On the other hand, I think some photos can have a powerful effect on the minds of individuals in a way that is less public and less obvious but no less significant. Images of this kind generally have more layers of meaning, more resonance and more emotional nuance. My photo of the girl in Sierra Leone that appeared in Time was an upper body portrait with her mutilated arms held together under her chin, and it was certainly impactful. But the shot I have included in this sequence shows the context of her life and of the cruelty done to her. She is with two sisters in the yard behind the family’s house. Their poverty suggests she was a random victim; their expressions show no anger, as if such violence was to be expected in their world; and her missing hands are all the more disturbing because they are not the first thing you notice.
For me, pictures have longevity because they show or say something I have not seen or thought about before. Instead of affirming what we believe, images that last need to question it; they need to dismantle stereotypes instead of repeating them; rather than presenting a simplified, instantly comprehensible idea of the what is real, they should show how complex and contradictory the reality tends to be. And they need to transcend news and blood to capture something that expands our notion of what is possible. Unless we keep extending our imaginative horizons, I believe they will become smaller, meaner, less tolerant and less inclusive — and our minds will become less fertile and less capable of empathy.
For this sequence, one of my principles was choose pictures that were unlike any I had seen before from a similar situation. One shows two children in corn field with plumes of flame nearby. There is no message, but the image raises questions and contrasts that makes it unfamiliar and intriguing. The children are almost dancing, excited and delighted, but may be in danger. How did the fire begin? In a moment, will the field be an expanse of charred, smoking stubble? I don’t know what this image means, if it means anything, but I haven’t shot or seen another like it, so it adds something to a world where many photos just duplicate others.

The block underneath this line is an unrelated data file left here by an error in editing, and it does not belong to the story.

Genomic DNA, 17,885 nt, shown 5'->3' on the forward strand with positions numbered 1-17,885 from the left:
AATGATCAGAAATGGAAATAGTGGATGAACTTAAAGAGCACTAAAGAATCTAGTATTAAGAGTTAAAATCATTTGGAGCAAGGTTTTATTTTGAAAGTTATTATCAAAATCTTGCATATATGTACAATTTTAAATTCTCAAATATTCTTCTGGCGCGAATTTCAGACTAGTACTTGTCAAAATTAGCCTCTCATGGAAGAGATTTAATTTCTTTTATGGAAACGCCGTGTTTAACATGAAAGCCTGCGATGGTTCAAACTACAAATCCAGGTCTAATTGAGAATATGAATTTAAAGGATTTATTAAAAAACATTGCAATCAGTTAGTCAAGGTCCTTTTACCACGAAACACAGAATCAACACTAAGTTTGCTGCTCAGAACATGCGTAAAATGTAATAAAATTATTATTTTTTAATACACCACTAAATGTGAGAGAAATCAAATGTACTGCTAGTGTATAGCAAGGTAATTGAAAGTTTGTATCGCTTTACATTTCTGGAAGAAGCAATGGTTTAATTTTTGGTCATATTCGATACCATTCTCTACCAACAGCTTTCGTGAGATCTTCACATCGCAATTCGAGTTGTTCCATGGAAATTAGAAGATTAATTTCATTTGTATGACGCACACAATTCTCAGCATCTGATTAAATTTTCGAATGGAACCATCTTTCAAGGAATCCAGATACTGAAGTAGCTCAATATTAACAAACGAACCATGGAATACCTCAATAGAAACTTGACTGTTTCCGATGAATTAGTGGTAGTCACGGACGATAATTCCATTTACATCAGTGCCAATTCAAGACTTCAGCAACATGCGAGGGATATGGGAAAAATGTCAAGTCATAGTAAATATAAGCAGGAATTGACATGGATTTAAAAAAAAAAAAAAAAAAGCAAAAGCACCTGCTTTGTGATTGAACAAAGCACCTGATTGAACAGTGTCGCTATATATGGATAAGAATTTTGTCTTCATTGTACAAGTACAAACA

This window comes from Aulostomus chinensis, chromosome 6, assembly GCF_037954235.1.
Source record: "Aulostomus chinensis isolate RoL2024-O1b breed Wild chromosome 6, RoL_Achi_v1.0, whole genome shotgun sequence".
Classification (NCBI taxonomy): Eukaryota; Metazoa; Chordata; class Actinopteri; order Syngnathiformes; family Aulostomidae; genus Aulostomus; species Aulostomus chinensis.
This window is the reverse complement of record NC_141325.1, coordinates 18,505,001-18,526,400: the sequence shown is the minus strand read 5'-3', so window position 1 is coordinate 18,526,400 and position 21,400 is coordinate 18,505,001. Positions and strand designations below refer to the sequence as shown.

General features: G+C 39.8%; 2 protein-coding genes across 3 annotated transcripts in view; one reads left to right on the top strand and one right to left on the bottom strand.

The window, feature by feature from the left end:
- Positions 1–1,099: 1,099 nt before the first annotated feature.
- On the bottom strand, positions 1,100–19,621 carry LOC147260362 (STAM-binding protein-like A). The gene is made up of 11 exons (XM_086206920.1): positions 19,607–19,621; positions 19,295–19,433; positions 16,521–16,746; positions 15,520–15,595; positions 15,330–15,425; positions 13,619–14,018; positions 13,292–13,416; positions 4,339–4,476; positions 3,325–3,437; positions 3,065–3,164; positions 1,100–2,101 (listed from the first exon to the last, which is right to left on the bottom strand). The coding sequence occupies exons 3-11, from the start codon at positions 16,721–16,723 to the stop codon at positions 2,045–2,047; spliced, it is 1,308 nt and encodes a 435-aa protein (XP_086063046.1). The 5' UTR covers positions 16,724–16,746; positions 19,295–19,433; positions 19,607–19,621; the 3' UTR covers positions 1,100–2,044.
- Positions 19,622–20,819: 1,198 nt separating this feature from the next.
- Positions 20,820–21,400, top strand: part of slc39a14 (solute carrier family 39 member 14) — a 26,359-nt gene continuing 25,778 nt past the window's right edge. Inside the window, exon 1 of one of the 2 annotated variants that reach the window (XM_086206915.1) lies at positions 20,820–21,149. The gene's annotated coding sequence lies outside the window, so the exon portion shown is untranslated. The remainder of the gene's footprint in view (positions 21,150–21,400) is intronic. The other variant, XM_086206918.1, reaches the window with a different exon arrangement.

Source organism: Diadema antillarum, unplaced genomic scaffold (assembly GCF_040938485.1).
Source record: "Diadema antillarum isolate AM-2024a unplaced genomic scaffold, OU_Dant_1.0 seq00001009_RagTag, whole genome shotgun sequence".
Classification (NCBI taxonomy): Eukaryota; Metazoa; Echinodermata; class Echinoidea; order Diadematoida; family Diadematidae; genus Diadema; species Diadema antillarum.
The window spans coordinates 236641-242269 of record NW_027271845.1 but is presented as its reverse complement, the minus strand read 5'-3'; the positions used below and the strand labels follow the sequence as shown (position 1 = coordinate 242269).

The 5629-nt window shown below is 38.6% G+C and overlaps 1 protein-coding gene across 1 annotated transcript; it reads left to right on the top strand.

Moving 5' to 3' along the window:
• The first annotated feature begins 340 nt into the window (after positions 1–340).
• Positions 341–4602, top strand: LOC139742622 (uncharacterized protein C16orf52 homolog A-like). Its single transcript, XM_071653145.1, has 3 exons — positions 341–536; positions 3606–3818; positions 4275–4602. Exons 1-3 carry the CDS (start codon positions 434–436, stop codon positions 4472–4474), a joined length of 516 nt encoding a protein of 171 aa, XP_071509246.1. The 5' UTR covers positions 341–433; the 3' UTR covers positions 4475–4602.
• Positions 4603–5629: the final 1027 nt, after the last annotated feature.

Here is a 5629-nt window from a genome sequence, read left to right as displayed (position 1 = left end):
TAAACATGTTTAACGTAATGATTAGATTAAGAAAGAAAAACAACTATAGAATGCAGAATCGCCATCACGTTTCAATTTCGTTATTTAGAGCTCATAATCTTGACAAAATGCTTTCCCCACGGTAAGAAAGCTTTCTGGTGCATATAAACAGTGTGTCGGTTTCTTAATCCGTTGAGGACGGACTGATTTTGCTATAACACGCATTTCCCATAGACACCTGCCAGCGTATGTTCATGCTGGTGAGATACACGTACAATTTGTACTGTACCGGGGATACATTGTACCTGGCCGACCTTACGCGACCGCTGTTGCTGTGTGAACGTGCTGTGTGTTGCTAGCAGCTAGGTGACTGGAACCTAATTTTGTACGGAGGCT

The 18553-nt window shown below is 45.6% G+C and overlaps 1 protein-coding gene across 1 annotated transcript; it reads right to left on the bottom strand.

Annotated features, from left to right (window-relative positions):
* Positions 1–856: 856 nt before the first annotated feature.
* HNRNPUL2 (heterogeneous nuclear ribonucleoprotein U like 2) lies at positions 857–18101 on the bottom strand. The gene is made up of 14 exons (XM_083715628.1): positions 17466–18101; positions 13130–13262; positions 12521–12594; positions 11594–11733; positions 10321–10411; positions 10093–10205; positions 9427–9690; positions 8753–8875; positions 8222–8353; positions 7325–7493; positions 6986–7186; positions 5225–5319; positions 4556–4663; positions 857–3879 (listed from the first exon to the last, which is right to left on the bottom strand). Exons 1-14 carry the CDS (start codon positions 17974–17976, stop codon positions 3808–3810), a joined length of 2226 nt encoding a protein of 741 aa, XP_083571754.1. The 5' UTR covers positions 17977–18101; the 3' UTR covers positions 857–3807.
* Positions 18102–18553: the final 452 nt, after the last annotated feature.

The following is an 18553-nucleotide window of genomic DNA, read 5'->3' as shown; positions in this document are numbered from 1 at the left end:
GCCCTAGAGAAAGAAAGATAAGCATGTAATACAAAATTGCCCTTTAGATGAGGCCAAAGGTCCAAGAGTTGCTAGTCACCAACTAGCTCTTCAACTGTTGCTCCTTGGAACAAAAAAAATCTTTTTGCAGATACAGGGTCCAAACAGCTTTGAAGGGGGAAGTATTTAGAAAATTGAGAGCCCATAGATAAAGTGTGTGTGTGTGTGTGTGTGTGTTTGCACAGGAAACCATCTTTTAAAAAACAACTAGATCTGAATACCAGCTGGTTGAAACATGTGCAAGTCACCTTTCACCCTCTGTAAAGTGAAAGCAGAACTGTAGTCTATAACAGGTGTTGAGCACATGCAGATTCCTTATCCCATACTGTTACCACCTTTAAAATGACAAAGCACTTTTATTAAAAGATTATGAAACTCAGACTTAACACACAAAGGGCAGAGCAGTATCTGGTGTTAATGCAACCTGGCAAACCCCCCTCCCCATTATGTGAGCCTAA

The arrangement of the images in this sequence is important as well because it adds another imaginative dimension. Each image means something more than itself because of the frames before and after it. The opening of the sequence mixes portraits victims of war with those of young, traumatized fighters, and of the people whose rigid ideology has sent them to war. The end of the sequence draws together images ranging from destitution and disease to decoration and ritual that are by turns comic, innocent, and exuberant, and the character of each is enhanced by contrast with the others.
The sequence is roughly chronological, although I sometimes mixed different times and places when it made thematic sense. I can identify changes in my way of seeing things as the years went by. Early on, trying to grasp what I conceived to be reality, I found the simplest path to it was through photos of trauma, suffering and extreme emotion. As I began to have reservations about that kind of imagery, I looked for ways to capture more subtle feelings or create visually provocative compositions with less anecdotal clarity. As a result, the later photos tend to be more complex, bringing together several planes of action, shapes, and colors in a dynamic balance that existed for only an instant, never before or afterwards.
In 2013 I decided to move from shooting news stories to producing books, but I continued to be haunted by the earlier photos I had shot. This sequence is how I tried to make sense of them. In the future I hope to convert it into an exhibition or a book, but for now it only exists here. If you would like a print, please get in touch via the contact page.